To celebrate our talented and diverse membership, the TDC is profiling one member each month who is selected at random. We’re asking members the same five questions that will hopefully let us – and you – get to know them better. May’s turn goes to graphic designer and self proclaimed type nerd, Ricardo Cordoba.

Tell us a little bit about yourself – what you do and where you work

I live in Brooklyn, New York, and I’ve worked as a freelance print designer since 2006. I’ve done layout, design, and production work for Manhattan ad agencies and non-profits, and for industries that include communications, retail, pharma, and publishing. I am also a contributor at Stephen Coles’ Typographica, and at Armin Vit and Bryony Gomez-Palacio’s Quipsologies.

What is your favorite typeface? And why?

I don’t have a favorite typeface. (There are so many good ones!) As a designer, I try to keep an open mind, and approach a brief without preconceived notions. That being said, I do have a favorite workhorse sans serif: that would be Morris Fuller Benton’s Franklin Gothic. Perhaps it’s because of details like its double-story lowercase “g”, or the straight diagonal leg in the uppercase “R”, which give it personality. I also have a thing for wood type — slab serifs especially. Those bold, thick lines! (And angles, in the case of Grecians.) I’ve always liked Jonathan Hoefler’s Ziggurat and Acropolis typefaces (part of his “Proteus Project”), and David Berlow’s Giza family. (I first came across examples of Victorian-era “Egyptians” in a book by John Lewis, at my university’s library, but I’m sure that my years of reading “Rolling Stone” magazine also had their influence. Messers. Jim Parkinson and Roger Black: this means you!)



Ricardo’s specimen for a typeface family created with FontStruct, an online type editor. Prometheus is a condensed grecian, partly inspired by an 1896 typeface known only as “No. 1229”, from the French type foundry Peignot.

Where do you take your typographic/design inspiration from?

From graphic design history, trade magazines, type specimens, design websites and blogs, comics, movies, album covers, collages, street art… I love visiting bookstores and record stores, just to browse and see what’s being done — or, in the case of used books and records, what’s come before. I also like to read fiction and non-fiction, and try to keep up-to-date on the news.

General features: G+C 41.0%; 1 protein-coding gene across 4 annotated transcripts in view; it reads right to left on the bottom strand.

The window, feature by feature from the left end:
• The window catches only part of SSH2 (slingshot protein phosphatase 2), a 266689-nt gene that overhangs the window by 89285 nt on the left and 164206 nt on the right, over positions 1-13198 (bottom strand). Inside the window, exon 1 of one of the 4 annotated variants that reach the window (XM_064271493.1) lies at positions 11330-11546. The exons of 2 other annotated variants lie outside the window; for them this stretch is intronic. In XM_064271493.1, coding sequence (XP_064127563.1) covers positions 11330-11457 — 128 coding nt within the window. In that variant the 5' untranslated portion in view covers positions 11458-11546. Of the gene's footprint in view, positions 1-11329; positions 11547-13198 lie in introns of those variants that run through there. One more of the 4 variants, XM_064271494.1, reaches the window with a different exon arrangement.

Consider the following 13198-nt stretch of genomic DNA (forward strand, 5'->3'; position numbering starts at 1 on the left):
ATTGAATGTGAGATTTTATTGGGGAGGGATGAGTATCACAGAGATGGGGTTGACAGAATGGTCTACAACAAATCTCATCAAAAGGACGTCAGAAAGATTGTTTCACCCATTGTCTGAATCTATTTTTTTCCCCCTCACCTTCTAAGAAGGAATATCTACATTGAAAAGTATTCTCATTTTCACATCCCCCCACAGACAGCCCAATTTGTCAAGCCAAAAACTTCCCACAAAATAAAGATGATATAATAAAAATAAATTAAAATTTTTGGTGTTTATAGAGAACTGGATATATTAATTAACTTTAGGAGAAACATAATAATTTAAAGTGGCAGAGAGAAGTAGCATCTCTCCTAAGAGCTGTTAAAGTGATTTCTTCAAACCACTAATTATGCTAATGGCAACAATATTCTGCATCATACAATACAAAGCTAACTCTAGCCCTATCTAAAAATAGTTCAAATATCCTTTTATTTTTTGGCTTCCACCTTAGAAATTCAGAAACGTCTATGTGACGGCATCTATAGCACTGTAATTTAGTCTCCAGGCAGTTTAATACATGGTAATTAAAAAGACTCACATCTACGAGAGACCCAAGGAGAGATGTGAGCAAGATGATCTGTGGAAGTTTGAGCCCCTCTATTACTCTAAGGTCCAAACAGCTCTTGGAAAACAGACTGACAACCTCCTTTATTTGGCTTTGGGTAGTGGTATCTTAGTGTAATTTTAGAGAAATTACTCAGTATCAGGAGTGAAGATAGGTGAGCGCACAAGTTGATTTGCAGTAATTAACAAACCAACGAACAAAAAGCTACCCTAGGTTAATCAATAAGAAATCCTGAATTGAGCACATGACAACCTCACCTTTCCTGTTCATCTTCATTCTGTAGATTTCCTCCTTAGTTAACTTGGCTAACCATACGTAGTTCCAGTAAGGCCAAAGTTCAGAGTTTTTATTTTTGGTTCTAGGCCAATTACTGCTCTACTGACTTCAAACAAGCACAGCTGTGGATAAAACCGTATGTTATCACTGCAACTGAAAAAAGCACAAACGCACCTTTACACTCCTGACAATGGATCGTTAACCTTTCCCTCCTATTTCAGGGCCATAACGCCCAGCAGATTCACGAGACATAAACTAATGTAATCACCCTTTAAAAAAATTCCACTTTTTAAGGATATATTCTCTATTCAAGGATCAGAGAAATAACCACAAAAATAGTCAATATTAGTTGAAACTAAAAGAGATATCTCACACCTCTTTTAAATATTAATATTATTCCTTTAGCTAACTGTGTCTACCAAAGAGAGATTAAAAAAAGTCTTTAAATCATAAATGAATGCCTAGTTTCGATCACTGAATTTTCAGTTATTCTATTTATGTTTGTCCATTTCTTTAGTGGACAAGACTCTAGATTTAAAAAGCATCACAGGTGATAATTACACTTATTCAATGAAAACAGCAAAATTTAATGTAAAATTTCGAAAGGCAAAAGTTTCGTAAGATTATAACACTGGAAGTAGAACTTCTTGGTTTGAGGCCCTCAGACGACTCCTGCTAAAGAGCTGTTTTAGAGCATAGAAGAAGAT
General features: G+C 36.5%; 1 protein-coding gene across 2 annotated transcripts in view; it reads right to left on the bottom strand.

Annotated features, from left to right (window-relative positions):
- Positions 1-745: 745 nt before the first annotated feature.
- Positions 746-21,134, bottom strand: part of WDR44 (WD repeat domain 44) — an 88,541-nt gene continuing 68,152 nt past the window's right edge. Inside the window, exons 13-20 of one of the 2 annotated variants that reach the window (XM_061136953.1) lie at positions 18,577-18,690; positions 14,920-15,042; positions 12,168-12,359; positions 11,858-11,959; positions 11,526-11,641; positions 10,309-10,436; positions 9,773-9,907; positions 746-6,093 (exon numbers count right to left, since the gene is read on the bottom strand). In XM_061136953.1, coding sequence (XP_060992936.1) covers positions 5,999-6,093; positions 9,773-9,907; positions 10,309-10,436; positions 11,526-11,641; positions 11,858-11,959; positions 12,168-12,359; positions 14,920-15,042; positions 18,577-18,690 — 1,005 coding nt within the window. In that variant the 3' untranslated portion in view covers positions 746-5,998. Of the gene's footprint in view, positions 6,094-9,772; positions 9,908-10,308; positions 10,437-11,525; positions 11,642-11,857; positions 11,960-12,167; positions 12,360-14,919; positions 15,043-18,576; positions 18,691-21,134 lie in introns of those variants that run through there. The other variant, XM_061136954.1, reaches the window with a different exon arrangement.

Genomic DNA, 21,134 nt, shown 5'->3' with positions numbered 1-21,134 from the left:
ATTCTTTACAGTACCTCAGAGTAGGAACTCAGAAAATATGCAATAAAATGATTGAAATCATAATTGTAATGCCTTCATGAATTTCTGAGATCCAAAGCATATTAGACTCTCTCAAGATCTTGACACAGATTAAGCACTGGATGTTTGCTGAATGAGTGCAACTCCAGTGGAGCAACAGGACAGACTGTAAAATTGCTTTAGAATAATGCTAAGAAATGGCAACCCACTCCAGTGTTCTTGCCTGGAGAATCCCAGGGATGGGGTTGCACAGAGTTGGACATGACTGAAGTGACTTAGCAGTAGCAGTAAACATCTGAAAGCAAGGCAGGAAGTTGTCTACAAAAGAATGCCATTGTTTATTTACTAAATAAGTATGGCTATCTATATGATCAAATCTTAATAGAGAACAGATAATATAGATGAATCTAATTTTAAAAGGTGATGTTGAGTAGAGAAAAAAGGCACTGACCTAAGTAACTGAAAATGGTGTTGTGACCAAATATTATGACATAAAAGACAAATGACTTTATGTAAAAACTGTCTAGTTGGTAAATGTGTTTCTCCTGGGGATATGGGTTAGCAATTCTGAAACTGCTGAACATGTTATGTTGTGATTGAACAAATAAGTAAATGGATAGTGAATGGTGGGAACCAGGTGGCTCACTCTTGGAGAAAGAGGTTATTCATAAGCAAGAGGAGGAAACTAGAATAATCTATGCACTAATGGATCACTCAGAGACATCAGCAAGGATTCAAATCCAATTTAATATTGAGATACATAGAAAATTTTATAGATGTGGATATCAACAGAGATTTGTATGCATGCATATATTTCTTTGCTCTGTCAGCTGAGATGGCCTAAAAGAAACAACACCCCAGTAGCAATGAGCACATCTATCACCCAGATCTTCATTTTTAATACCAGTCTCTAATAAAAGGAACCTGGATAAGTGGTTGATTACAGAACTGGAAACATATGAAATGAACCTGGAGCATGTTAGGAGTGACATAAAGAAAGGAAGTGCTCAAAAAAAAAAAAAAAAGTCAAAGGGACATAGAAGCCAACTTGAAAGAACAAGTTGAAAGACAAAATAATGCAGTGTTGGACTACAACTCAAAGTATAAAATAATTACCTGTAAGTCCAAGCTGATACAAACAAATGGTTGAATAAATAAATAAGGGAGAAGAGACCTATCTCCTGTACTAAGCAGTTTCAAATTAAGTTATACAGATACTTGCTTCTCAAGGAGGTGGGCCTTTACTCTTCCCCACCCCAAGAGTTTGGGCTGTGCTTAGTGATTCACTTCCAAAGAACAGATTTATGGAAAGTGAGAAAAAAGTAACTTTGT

tdc_RC_02_new_yr_crd_1000wdRicardo’s personal project: New Year’s greeting cards created for his clients and colleagus.



School assignment for the Universidad de Buenos Aires, 1986. Theater poster for the play “The Madman and the Nun”, by Stanislaw Ignacy Witkiewicz. Ricardo’s class worked with a real theater that semester, and his instructor knew one of the actors in this play and was given the rare opportunity to photograph the two leads during a rehearsal.

What is your all time favorite piece of design?

That’s a tough question! It might be the packaging for Pink Floyd’s The Dark Side of the Moon album, designed by British studio Hipgnosis (Storm Thorgerson and Aubrey “Po” Powell, plus illustrator George Hardie for this particular album) in 1973. It wasn’t just the album cover, but also the 2 posters and 2 stickers that came with it. (I saw the stickers first, on a classmate’s binder.) There was a visual concept applied to everything, including the labels on the vinyl record. It was probably my first inkling, in high school, that someone did this for a living, and also that a record’s cover could express the mood or message of the music within it (rather than simply having a photo of the musicians on the front).

Where do you see the future in typographic design and typeface design?

Another tough one… Changes in typeface design and typographic design have usually been dictated by changes in technology, and things have changed so much, and so rapidly, in the last few decades! I think that this is a great period for typeface design. I suppose the future will bring more specialization of tools and software, and probably more type foundries as well.

What is your favorite aspect of being a TDC member? / What drew you to become a member of the TDC?

Being able to meet like-minded colleagues, for one thing. And events like the TDC Type Salons and the annual Book Night. (Okay, that’s three aspects.) The first Type Salon I attended, a couple of years after I moved to New York in 2001, was with Gerard Huerta, and I was blown away by his presentation, and all of the work that he showed (not just slides of the finished pieces, but actual comps drawn on tracing paper). I was hooked from then on.